WASHINGTON (6/20/13)--Freddie Mac's decision to impose fees on mortgage sellers and servicers that do not meet minimum activity thresholds "could hamper the ability of credit unions to serve their members in the mortgage marketplace," Credit Union National Association President/CEO Bill Cheney wrote in a letter to Freddie Mac CEO Donald Layton.
The government-sponsored enterprise (GSE) on May 15 announced that effective Jan. 1, 2014, sellers and servicers that do not meet minimum activity thresholds for the prior calendar year will be assessed a fee of $7,500 for low activity. Sellers and servicers must sell loans with an aggregate unpaid principal balance of $5 million, or service or act as servicing agent for loans with an aggregate unpaid principal balance of $25 million in the prior calendar year to avoid the fees.
Cheney urged the GSE to eliminate the minimum activity threshold fee or to exempt credit unions from the fee.
"The basis for the fee is questionable as applied to credit unions," he explained. Fannie says the fee is meant to support risk management efforts and offset other costs. However, Cheney wrote, "credit unions have not generated widespread losses to Freddie Mac, and should not be asked to pay a fee ostensibly for 'risk management.'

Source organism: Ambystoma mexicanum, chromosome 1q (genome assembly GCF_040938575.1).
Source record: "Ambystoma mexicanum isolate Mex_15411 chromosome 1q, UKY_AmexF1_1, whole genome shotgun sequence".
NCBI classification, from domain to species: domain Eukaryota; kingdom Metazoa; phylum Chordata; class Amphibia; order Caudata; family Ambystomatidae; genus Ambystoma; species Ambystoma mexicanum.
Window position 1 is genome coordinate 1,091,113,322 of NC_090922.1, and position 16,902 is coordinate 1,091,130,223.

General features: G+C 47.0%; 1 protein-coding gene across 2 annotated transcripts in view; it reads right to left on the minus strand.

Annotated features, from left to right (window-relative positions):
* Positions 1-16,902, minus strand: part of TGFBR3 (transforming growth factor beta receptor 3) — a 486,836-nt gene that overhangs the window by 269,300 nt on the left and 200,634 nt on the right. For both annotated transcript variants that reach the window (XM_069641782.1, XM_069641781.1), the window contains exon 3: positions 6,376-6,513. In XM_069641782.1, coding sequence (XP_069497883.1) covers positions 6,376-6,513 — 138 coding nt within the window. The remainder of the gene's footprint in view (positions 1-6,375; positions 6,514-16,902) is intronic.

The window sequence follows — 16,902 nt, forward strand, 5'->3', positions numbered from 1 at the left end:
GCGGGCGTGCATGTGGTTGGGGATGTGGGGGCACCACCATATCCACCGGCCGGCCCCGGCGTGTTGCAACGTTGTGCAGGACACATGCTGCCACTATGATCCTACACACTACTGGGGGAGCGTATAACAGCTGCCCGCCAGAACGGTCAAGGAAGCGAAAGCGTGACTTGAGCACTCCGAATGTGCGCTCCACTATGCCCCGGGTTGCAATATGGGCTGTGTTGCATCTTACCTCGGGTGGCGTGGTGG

"The losses which Freddie Mac has experienced in the past five years were not caused by credit unions, and credit unions should not be asked to bear the burden of others," he said.
The CUNA CEO wrote the fees would impact small institutions that can afford them the least, especially impacting credit unions in rural and underserved areas where annual real estate sales activity and housing prices are not high enough to generate the dollar figures that meet Freddie Mac's thresholds.
Overall, he said, the fees could "contribute to some credit unions leaving the mortgage business altogether, restricting access to credit to millions of Americans."
For the full letter, use the resource link.
Freddie Mac was the topic of another CUNA letter sent this week. In that letter, Cheney told Federal Housing Finance Agency Acting Director Ed DeMarco that his agency's decision to prohibit Fannie Mae and Freddie Mac from purchasing mortgages that do not meet the definition of qualified mortgages could prevent credit unions from working with their members to customize financial products that meet their individual needs. (For more, see June 19 News Now story: CUNA Warns FHFA QM Proposal Could Harm Credit Access.)